“I personally think that if you’re a second generation adult, as in your parents were born abroad, boundaries really do not exist except for when the flow is from you to [your parents],” says Fola*, a child of Nigerian parents in her thirties. “There’s certain things you are not able to do [and] you are not able to say to them because it’s like ‘who do you think you are?’ But should you as an adult try to enforce some of the same kind of boundaries of respect, all of sudden it’s ‘Why? I’m your parent!’”

And while funny tweets about parents asking their adult children to make stew during work calls keep us all giggling, Rachael* called her own parents’ bluff and moved out in the height of lockdown.

“My coping mechanism overtime became ‘just let them do whatever they want and I’ll navigate myself around them’,” Rachael says, describing her responses as “reducing herself” and deciding that the consequence of confrontation wasn’t worth it.

But as lockdown persisted and the stress and anxiety around the pandemic filtered into the family, Rachael found herself in her room in a self-imposed exile for two weeks straight. 

“Fast forwarding to now where I’m in my own peaceful abode, [and] I just feel so calm, so relaxed every day, I feel like I can think and I can just be myself,” Rachael says. 

“People often feel entitled to our lives, energy, time, space, and platforms,” Luvvie writes. “Usually it’s not from malice but from habit.” And this applies to family members besides our parents.

“One of my younger siblings only calls me when they want something,” Adila* tells me. “Every time I see their name appear on my screen, I start getting irritated because I know they’ll be asking for money or something else.”

Since her sibling has a strained relationship with their mum, Adila feels obliged to fill the role of parent, knowing that her sibling has no other option.

“And one time when I did ignore their call, they ended up asking their friend for help which ended in a physical fight. I felt personally responsible for that,” Adila confesses.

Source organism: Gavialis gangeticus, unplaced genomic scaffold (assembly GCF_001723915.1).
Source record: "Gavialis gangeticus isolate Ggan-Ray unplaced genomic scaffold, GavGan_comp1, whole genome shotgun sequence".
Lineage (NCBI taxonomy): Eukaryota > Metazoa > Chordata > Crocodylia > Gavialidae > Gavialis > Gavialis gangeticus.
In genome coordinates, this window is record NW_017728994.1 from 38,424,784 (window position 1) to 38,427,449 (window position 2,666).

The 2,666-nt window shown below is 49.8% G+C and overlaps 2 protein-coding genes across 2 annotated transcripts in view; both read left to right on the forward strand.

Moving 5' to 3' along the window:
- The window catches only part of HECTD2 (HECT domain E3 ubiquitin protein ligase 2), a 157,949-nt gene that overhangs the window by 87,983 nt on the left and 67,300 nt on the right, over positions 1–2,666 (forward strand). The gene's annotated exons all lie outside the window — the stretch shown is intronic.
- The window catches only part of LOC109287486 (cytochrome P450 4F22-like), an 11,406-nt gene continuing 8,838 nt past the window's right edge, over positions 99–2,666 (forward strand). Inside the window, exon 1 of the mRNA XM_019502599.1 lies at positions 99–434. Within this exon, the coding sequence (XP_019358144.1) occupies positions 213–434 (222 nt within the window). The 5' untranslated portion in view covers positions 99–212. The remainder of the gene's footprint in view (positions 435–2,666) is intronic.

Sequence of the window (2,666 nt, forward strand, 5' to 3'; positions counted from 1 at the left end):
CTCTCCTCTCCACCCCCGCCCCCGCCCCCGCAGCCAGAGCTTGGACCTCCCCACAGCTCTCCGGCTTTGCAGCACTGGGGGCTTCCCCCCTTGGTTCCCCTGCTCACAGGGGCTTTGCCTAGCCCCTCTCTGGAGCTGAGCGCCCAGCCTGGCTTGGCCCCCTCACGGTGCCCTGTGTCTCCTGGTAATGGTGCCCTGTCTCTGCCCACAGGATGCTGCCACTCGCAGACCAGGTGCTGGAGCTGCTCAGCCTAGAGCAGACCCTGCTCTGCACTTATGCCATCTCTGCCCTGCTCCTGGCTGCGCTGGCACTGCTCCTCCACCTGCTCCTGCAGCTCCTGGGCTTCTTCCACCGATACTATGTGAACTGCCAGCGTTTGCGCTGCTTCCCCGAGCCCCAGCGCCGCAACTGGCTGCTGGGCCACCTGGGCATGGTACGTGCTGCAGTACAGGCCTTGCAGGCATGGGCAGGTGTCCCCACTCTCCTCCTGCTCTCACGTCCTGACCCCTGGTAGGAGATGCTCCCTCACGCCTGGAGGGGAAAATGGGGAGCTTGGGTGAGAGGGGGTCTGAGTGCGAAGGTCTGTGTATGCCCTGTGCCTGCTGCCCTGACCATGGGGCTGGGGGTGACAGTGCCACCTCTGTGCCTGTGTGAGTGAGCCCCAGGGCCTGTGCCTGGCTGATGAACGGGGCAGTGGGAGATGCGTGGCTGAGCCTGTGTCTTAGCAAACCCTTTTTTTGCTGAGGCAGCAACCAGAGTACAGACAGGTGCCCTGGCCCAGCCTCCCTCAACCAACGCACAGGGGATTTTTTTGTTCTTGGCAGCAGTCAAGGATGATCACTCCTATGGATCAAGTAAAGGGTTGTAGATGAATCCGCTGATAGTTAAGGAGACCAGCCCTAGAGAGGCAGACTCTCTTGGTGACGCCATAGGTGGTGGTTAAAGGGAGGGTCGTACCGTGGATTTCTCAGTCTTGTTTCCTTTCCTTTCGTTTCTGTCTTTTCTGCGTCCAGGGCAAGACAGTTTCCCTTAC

This is when the concept of boundaries feels impossible. We often don’t implement them because of how they will potentially affect or be perceived by others. Boundaries aren’t personal, but people often take them as a specific comment on your relationship with them. But if they choose to take it personally, then, as a wise person on Twitter once said, that’s their personal problem.

Image by Dom Aguiar

“Though my sibling is younger than me, they are still an adult,” Adila says. “I’ve spent a lot of time talking to them about money and budgets and sending them resources and links to help them manage their money better so that they won’t have to be so reliant on others. The fact that they haven’t made any changes is a choice they’ve made as an adult and for both our sakes, I’ve decided that stronger boundaries are necessary.”

Fola’s boundary struggle with her family was over comments around her weight. She asked her mother to stop making the comments but this request was ignored until Fola sent a text message reinforcing the boundary and essentially asking her mother, ‘what’s your problem?’ Her mother apologised.